31 July 2004

Homily for Trinity 8 (2004)

Homily for Trinity 8 (2004)

Beware is not a word we use all the time. It’s a special word reserved for marking off situations of high and usually hidden risk. It means: “Watch out – danger ahead and it might not be obvious, but you have been warned.”

So when our Lord speaks to you in today’s Gospel and says: “Beware of false prophets” he is warning of a great danger that each of you must be on our guard against.

And you must not sit back and say to yourself: well, that’s the pastor’s job. It is not to the pastors alone that Jesus speaks this word. Just a few verses before He had said: “Do unto others as you would have them do unto you” – and we all know that in saying that He was speaking to ALL of His disciples – so just three verses later when He says “beware of false prophets” He is still talking to ALL of His disciples. That means, he is warning you, putting you on the alert, telling you that there will come to you those who will tell you what is false and deadly – and you had better take the care to learn how to recognize them – your salvation depends on it!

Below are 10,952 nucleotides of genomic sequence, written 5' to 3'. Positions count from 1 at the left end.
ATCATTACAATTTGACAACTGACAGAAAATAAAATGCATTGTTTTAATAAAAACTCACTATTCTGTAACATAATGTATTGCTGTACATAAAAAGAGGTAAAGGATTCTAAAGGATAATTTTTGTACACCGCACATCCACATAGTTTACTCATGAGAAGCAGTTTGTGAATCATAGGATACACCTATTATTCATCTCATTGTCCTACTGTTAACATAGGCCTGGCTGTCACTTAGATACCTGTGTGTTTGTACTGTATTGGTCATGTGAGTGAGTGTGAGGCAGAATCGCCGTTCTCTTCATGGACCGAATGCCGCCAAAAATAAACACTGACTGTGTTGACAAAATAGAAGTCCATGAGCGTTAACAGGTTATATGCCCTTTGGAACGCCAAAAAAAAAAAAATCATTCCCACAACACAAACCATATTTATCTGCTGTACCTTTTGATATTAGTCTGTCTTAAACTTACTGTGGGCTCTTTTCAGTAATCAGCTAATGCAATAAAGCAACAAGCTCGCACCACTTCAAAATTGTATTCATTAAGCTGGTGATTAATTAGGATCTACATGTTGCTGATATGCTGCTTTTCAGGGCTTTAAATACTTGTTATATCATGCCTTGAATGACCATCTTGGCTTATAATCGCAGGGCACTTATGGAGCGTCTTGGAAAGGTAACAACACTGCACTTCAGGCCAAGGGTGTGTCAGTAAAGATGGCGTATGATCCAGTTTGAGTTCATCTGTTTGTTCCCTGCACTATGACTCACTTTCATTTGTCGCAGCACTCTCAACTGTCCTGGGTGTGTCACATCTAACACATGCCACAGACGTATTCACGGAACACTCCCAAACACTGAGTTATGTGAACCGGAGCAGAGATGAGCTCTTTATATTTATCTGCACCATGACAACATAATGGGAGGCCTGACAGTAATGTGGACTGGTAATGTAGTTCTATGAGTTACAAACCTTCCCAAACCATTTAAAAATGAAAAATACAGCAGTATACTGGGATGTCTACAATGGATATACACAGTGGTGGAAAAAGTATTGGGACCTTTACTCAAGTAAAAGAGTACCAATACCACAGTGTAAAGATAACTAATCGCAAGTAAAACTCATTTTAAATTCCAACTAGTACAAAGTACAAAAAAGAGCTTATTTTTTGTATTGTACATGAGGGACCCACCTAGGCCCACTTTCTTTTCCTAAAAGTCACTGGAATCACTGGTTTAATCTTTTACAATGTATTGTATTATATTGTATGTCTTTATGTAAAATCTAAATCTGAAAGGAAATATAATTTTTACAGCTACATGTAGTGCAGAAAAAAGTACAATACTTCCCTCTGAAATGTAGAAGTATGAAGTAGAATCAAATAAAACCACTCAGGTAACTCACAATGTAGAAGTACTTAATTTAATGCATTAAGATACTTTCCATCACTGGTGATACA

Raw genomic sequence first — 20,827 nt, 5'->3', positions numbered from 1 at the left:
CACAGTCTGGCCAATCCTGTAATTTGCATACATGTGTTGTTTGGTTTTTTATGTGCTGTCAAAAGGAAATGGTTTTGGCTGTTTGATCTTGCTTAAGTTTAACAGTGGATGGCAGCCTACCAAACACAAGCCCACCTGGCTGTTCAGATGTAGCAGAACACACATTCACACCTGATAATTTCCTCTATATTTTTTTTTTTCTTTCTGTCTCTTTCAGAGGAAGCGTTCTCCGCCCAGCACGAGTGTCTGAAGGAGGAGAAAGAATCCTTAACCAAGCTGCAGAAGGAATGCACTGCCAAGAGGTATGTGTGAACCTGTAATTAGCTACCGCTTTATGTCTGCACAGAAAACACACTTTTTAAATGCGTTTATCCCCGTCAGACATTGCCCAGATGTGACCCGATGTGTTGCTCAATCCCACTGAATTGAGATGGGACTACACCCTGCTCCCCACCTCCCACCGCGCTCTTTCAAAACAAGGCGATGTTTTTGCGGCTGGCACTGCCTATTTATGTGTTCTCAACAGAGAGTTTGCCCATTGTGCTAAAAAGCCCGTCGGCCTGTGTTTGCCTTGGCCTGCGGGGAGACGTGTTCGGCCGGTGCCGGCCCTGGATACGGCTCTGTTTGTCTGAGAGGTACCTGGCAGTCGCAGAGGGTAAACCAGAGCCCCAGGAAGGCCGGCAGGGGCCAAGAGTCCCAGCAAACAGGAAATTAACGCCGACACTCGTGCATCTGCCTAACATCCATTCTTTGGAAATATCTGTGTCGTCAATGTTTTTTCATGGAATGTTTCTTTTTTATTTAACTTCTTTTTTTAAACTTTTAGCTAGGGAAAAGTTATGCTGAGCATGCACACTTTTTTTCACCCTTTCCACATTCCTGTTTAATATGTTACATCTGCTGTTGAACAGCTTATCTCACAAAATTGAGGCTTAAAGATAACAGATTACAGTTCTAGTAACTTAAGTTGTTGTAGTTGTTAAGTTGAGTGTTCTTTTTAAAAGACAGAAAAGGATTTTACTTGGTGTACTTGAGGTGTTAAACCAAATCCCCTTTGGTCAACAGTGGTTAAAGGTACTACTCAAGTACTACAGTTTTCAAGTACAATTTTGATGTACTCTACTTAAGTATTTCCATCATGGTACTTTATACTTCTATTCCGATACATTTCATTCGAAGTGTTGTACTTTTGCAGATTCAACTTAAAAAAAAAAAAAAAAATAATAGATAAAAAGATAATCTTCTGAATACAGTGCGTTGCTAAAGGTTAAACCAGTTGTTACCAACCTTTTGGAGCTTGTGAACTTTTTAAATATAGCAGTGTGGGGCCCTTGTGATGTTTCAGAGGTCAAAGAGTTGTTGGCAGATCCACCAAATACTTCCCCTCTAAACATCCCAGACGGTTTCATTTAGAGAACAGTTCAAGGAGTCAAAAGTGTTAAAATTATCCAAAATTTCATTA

Look, you take care to make sure that no one scams you financially, don’t you? You don’t just take anyone’s word when it comes to where to put your money. How can you then be so lackadaisical when it comes to spiritual matters – to eternal life? You would dare to trust your eternity to another person’s judgment? To do so would be fool-hearty, wouldn’t it? Do you really think on the last day saying: “Well, pastor said so” or “Martin Luther said so” or “Billy Graham said so” will carry any weight? I don’t think so. On that day you had better be able to say: “I am standing firmly on what You have promised in Your Word, O Lord.”